Burn Out – It’s real, but don’t take my word for it.
The World Health Organisation just included “Burn Out” within its widely used manual known as International Classification of Diseases (ICD) as an ‘occupational syndrome’.
It is characterized by three dimensions:
- feelings of energy depletion or exhaustion;
- increased mental distance from one’s job, or feelings of negativism or cynicism related to one's job; and
- reduced professional efficacy.
Burn-out refers specifically to phenomena in the occupational context and should not be applied to describe experiences in other areas of life.
Business owners, HR departments and employers in general might take heed of the following advice:
1. Understand the risk
Inexperienced managers assume someone can take on the work of a departing colleague and barely consider how it will affect his or her long-term health. Strategies to boost productivity should be aligned with human-resource initiatives to manage the transition
2. An open culture
Too many companies still have a culture that regards burnout as a sign of professional weakness. Talk about work/life balance is more myth than reality. Strong organisations have open, supportive cultures where staff feel confident to talk to their employer about professional or personal issues.
3. Seek professional advice
Some cases of career burnout might require specialist medical support. In severe cases, it's not something to take lightly or try to solve without professional help.
4. Train managers
In my experience, most managers are clueless about spotting the signs of burnout and helping affected team members. Efforts to encourage staff to have a better work/life balance are rudimentary at best. Even in small companies, managers should know where to turn for support if staff suffer persistent burnout.
5. Encourage staff to help themselves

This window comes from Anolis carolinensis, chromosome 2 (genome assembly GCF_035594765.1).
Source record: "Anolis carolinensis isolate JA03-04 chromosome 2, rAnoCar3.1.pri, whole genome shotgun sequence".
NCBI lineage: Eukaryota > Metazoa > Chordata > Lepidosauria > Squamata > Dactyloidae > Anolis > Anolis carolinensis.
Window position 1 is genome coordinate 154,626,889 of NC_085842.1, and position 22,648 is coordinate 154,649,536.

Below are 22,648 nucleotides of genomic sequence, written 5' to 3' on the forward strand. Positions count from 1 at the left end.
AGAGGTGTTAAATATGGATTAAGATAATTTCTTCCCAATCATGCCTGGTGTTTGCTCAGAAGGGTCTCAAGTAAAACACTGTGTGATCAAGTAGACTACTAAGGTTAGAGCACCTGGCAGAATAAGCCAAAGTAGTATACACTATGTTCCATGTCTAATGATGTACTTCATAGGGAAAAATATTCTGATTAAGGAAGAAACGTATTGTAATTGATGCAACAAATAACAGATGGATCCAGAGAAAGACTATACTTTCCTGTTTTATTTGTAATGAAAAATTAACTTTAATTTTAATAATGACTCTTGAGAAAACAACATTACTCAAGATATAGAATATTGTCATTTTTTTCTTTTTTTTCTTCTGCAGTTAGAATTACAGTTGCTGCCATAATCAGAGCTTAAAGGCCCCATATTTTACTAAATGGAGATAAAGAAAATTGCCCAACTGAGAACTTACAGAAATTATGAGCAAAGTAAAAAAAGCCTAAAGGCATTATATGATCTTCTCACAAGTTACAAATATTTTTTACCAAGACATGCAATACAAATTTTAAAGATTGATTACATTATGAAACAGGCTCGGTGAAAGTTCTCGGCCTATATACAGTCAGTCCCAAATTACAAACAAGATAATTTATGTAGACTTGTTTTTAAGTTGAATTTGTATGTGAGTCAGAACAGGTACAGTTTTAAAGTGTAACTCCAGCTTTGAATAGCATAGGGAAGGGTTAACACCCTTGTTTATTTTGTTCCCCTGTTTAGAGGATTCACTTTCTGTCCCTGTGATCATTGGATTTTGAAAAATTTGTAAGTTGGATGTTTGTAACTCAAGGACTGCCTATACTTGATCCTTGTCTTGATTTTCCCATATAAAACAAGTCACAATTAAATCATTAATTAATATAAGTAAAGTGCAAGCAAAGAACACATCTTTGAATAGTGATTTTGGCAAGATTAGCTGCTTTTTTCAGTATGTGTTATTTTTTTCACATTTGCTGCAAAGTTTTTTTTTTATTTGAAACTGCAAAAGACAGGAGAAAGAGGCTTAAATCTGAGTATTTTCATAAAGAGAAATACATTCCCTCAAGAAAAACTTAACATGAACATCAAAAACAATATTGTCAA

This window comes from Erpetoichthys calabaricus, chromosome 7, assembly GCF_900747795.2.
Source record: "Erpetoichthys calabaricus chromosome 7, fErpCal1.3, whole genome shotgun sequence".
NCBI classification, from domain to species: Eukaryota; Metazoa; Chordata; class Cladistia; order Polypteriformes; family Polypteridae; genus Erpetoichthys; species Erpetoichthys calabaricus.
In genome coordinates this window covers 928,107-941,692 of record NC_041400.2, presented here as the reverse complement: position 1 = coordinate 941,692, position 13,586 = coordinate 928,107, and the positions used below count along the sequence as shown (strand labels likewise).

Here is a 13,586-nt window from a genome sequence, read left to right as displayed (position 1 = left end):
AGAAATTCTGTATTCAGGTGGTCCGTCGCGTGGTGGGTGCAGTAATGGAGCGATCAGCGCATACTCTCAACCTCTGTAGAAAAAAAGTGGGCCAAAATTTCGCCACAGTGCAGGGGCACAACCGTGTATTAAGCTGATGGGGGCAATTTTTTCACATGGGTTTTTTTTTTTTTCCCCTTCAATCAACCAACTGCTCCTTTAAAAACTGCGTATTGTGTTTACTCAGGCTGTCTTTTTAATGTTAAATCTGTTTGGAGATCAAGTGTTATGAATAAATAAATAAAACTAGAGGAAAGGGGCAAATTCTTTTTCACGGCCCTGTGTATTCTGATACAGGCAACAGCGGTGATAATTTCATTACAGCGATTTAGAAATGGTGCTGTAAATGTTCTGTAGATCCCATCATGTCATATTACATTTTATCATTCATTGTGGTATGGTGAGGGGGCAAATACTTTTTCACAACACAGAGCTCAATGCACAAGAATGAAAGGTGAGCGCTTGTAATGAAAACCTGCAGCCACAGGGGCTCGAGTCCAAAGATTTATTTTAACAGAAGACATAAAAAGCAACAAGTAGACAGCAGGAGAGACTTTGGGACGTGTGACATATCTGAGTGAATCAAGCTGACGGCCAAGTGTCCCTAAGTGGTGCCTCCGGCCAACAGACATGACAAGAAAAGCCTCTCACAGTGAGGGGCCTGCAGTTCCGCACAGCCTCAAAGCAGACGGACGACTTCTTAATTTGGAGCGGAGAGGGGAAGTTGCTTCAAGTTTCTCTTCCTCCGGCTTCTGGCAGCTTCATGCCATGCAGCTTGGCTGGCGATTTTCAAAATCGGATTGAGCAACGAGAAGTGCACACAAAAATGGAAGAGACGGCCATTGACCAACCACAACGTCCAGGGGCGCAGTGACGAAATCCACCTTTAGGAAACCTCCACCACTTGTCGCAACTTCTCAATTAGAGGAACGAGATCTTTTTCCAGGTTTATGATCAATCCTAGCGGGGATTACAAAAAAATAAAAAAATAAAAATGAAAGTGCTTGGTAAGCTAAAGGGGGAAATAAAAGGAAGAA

Some staff may not realise they have burnout. They put feelings of excessive tiredness down to working too hard and assume a holiday will solve everything. Without going overboard, it is possible to help employees spot the signs of career burnout and provide information or counselling to help them address the problem.
6. Consider the symptoms, not just the cure
It's easy to blame companies for burnout. But in some cases, the cause might be staff who have career insecurity, cannot delegate, struggle with the job, or have health problems. Employers need to understand why some people feel burned out: is it because their job demands are unreasonable, or because they continually have to cover for lazy colleagues? How could work flows be reorganised to help them enjoy their work again?
7. A systematic approach
Good companies implement and monitor systems to promote staff wellbeing; for example, requiring staff to take their full annual leave each year; encouraging exercise and healthy eating; limiting emails after work hours; and discouraging weekend work. And they use performance reviews and organisation surveys to track employee-engagement levels.
Contact Thrive in Work for more details on how to investigate your business and how you can put mental health on the front page of your workplace culture, becoming a great place to work is not just a nice idea, it makes financial and legal sense.
It is interesting to see that is clearly outlines the connection between this aliment and occupation, there is a message here that we should all take note of – our employment can cause us harm if not managed. And the statistics and figures are certainly compelling with A study by the Health and Safety Executive found 526,000 UK workers suffer from burnout and that 12.5 million workdays were lost from 2016 to 2017 as a result. This phenomenon is seen in all OECD countries and employers need to take special attention. Bigger workloads, less job security, low wages growth, and high debt will cause more people to suffer extreme physical or mental exhaustion in the workplace.